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My life in an air cast.

Posted by Donna on 8/24/00 at 19:37 (026164)

When does the pain stop? I have been in my air cast since the end of July. I wear it all day and take it off around 9:30 at night. Alot of the pain has gone but I still have pain. Getting up in the morning, mid-day throbbing pain, just like before except less of the time. I guess I figured after wearing this for almost a month I wouldn't have any pain. I am a first time wearer of the cast and I am just looking for some thoughts on how much longer, I am beginning to personalize the cast, you know you've been there too long. Thank you.

Re: My life in an air cast.

Dr. Zuckerman on 8/24/00 at 21:19 (026167)

Why were placed into the air cast to start with. I would think that after one month you would be at least 70-80 % better?

Re: My life in an air cast.

Donna on 8/25/00 at 17:00 (026206)

Dr. Z.,
I was put in the air cast for PF. Like I said I am in less pain but I still have pain, yesterday it was throbbing when I came home from work, and I sit in front of a PC so it's not like I'm on my feet. Do you have any suggestions as to what it might be or hope at the end of my cast? I would think after a month I wouldn't envy people who can walk normal without pain. I honestly look at people now and think , 'wow, look at them walking fast like that'. This is a sad way to live. Thanks for any help you can give.
Donna

Re: My life in an air cast.

Dr. Zuckerman on 8/25/00 at 18:13 (026215)

So,
You don't walk very much ,you sit at a desk in front of a PC. How did you get the pf in the first place. ????. Was it from an injury. Are there other problems with joints in your upper and lower extremity.
How is your back doing these days.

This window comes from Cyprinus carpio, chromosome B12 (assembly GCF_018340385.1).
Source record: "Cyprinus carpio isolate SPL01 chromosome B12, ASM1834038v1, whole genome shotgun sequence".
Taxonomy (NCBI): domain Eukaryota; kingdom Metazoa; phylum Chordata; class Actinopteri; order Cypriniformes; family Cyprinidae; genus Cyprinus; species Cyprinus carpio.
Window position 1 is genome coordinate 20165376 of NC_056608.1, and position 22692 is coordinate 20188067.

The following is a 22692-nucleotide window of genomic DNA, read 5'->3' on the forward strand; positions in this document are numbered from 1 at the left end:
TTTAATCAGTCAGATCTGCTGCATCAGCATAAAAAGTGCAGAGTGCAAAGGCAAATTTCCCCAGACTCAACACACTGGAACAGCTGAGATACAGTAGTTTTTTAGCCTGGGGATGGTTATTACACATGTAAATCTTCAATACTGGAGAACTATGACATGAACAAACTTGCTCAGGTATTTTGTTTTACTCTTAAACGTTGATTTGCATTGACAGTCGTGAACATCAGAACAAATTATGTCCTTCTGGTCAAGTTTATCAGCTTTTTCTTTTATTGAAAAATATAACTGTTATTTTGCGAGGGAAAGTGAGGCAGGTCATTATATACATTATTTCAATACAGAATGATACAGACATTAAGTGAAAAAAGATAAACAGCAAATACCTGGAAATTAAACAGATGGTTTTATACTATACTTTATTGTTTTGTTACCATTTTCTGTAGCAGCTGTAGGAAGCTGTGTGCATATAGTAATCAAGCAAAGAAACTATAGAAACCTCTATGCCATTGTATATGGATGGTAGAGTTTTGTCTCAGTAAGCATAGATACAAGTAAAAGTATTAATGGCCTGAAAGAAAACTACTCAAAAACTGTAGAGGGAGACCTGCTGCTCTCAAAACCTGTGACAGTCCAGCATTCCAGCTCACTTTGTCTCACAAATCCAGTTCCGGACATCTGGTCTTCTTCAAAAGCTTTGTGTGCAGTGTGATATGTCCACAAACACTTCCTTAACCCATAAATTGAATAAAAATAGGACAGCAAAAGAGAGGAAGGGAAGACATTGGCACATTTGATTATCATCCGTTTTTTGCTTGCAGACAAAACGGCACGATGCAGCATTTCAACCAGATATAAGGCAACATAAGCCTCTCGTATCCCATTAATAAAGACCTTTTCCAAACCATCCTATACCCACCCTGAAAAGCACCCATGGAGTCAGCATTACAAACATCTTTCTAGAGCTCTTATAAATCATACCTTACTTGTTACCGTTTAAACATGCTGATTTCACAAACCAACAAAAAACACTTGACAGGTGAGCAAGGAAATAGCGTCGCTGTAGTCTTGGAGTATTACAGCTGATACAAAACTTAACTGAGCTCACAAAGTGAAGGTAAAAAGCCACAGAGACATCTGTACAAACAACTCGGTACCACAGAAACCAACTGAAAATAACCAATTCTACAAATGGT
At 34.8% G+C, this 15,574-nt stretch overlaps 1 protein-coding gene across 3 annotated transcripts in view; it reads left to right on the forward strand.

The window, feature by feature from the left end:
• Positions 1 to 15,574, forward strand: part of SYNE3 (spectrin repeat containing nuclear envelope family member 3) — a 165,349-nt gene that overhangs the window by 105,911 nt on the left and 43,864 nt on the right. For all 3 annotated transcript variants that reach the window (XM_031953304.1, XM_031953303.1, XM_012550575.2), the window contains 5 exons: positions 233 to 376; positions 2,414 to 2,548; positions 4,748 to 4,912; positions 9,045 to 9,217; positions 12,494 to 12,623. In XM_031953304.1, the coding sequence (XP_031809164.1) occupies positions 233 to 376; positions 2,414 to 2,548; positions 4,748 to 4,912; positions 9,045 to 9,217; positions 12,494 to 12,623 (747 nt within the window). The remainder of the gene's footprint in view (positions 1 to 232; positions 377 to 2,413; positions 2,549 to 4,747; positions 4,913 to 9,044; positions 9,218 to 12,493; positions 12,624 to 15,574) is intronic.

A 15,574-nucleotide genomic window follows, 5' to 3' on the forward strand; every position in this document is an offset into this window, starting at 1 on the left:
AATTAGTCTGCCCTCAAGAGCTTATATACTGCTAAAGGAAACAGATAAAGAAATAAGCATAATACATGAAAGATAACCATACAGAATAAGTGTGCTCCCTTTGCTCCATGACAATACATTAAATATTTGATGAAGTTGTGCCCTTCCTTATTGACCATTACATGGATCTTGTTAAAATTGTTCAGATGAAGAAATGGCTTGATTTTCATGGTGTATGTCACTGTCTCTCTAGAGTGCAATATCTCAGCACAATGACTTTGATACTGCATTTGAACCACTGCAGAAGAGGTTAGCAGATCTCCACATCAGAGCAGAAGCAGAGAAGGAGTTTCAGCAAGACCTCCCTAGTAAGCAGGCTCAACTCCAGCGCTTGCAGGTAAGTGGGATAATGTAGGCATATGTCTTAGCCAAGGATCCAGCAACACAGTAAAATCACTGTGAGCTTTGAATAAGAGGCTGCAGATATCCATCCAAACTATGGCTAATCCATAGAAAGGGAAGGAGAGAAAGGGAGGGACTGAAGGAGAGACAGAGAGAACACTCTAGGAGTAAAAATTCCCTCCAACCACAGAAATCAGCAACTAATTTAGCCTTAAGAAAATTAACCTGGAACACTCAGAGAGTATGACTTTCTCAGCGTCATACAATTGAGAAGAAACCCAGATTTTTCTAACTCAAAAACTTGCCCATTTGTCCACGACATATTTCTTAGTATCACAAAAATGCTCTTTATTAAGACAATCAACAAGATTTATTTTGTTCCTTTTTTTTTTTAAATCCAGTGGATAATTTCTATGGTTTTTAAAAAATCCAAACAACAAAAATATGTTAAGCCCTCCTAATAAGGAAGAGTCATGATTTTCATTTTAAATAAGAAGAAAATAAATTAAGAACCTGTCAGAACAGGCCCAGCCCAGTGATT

Dr. Z


Re: My life in an air cast.

Nancy S. on 8/25/00 at 21:33 (026239)

Hi Donna,
Just a little empathy here. I've been in the air cast for just over 3 weeks -- both for PF and for triple tendonitis. It isn't fun, is it -- it's really another form of rest. Plus it's encasing and claustrophobic, and you want everything to be all better after going through it.
But my understanding is that it is another form of rest, that its purpose is to take down inflammation and pain, but isn't a cure-all. There is still work to be done afterward: getting your leg and foot back in shape, and strong again. This will take some time and work. So I think that realistically, we can expect to have less pain and inflammation than before, but will need to give the problem(s) further strengthening and flexibility attention, and still be careful -- the cast isn't a cure, but a way to interrupt the pain cycle and get started again on a better path.
I know just what you mean, as I'm sure many here do, about watching other people just walking normally, and having those thoughts about how miraculous it seems that they can do that. It's natural -- but try not to spend much time with it. We have to deal with what we're given, so it's all relative. I mean, that person walking normally might be hit by a Mack truck tomorrow (though I hope not!).